Going for the senses with displays

  • 04-Mar-2010 09:42 EST
Visteon rear projection.jpg
As shown in a demonstration prototype, Visteon's rear projection touch-capable Integrated Center Panel provides controls in a center stack presentation.

A digital projector and an infrared camera pairing could change how a driver interacts with vehicle controls.

Visteon engineers are working on a rear projection touch-capable Integrated Center Panel (ICP) that senses human touch differently from today's resistive or capacitive touch systems.

According to Michael Tschirhart, Technical Fellow and Visteon's Advanced HMI Design Manager, "capacitive technology can support multitouch functions but is a bit more expensive and generally doesn't work through gloves. Resistive technology is less expensive and can be used more easily while wearing gloves but generally doesn't support multitouch."

Visteon's rear projection touch-capable ICP can accommodate multitouch functions whether the user is or is not wearing gloves.

"A miniaturized digital projector generates the screen image while an infrared camera detects the presence of the user's finger and activates the function/s corresponding to the user's finger position," Tschirhart explained about the concept technology.

As with the sense of touch, visuals are important to drivers. According to Chris Round, Technical Sales for Visteon's Electronics Product Group, displaying information in 3-D is relevant because "information being shown to a driver can be prioritized and the customer can associate objects more quickly. For instance, with [future] 3-D navigation the driver can more readily identify a location with what he or she is seeing through the windshield."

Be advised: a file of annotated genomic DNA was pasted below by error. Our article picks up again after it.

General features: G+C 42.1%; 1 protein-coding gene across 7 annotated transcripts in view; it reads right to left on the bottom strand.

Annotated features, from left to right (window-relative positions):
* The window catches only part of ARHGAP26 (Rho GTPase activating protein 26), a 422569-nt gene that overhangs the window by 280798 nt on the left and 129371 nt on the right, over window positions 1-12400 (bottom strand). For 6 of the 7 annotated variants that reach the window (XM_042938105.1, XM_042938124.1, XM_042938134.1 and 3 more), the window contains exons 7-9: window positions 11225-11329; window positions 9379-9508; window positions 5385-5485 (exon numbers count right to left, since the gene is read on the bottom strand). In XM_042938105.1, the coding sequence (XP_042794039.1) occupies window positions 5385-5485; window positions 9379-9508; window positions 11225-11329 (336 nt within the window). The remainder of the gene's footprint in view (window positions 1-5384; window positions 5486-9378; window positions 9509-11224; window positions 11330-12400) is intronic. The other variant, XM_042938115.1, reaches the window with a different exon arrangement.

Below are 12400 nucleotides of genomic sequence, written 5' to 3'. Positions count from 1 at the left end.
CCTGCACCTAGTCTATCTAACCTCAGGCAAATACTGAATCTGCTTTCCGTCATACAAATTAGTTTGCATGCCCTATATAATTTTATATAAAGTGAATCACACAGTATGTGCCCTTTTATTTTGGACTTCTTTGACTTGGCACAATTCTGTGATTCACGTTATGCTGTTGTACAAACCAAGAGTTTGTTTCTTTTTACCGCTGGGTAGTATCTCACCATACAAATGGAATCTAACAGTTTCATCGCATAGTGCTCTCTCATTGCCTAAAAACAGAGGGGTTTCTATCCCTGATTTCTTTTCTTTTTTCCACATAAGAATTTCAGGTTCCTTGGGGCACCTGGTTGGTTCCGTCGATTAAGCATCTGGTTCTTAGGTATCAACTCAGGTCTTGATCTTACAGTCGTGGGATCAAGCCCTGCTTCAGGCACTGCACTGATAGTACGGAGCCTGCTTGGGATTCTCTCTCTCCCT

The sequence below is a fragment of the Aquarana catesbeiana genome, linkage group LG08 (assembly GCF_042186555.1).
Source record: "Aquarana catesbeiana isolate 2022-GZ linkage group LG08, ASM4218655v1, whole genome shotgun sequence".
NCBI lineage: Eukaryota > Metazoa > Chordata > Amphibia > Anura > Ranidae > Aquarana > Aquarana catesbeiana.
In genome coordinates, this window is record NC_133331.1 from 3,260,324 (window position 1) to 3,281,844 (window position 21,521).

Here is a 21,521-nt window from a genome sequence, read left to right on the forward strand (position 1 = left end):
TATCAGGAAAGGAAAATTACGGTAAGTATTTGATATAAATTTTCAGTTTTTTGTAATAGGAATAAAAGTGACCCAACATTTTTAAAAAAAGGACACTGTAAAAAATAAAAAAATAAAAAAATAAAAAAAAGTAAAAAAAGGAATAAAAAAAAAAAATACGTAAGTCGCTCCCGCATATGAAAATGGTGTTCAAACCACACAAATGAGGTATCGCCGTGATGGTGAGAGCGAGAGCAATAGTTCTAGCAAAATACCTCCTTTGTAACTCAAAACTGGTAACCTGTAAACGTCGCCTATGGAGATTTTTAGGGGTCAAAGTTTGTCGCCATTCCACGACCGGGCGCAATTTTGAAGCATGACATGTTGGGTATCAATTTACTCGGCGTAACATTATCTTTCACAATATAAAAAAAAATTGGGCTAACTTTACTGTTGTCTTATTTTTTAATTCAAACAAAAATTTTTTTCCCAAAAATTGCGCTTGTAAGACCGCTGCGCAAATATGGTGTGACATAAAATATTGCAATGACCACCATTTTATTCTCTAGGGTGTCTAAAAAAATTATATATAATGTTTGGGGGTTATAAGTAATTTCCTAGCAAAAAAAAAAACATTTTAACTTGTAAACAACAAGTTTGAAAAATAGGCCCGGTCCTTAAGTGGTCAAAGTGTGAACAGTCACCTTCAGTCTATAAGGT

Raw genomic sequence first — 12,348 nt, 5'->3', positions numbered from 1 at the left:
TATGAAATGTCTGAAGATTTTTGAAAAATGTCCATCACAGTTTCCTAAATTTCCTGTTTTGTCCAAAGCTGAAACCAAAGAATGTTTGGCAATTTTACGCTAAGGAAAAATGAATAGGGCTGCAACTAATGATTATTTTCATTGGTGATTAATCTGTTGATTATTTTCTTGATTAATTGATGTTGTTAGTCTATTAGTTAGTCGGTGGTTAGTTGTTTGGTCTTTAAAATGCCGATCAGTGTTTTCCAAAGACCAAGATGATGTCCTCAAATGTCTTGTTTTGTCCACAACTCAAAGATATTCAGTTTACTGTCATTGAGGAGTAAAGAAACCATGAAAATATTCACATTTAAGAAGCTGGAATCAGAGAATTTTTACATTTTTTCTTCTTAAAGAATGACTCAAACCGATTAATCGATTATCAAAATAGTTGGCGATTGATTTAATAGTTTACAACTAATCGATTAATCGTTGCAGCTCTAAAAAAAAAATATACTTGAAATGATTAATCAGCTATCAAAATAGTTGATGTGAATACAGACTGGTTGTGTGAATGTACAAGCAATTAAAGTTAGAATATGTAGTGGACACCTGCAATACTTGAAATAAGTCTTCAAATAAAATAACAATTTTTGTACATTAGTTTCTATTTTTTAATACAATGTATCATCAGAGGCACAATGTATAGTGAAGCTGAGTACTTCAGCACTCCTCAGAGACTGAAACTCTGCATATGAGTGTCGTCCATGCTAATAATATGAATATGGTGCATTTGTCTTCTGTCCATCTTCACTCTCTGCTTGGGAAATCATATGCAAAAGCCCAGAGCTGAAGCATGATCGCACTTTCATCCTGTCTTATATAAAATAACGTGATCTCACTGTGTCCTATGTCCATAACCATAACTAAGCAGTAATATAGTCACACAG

Among Visteon's 3-D projects are prismatic chaplets and displays. These technologies are production-capable, but 3-D displays are likely to arrive first in consumer electronics applications, according to Round.

"The 3-D prismatic chaplets cluster and true 3-D display—which would require the graphics to be implemented in a more efficient/manageable solution in an automotive instrument cluster platform—represent our latest technology offerings," said Round. "We are also applying decorative overlays to fully reconfigurable clusters in order to provide more of a three-dimensional feel."

Visteon's next-generation cockpit electronic system takes a common-sense approach to product design. Rather than separate chip sets for driver information and center stack electronics, a single chip set would be used for both in a future electronics platform. According to Ian Foslien, Innovation Manager for Visteon's Corporate Innovation Group, "the system uses a single graphics processing unit to drive multiple reconfigurable TFT-LCD displays. This architecture reduces redundant hardware including memory, power supplies, and module housings."

"Sharing the same graphics processing unit can also simplify HMI development, enabling unique features like moving graphical objects from one display to another," Foslien added. "It is software upgradeable, and the hardware can be scaled to meet a variety of customer needs. For example, if the graphics processing unit were scaled to include image processing, such as camera overlays, that added capability could then be allocated via software to either the cluster or the center display."

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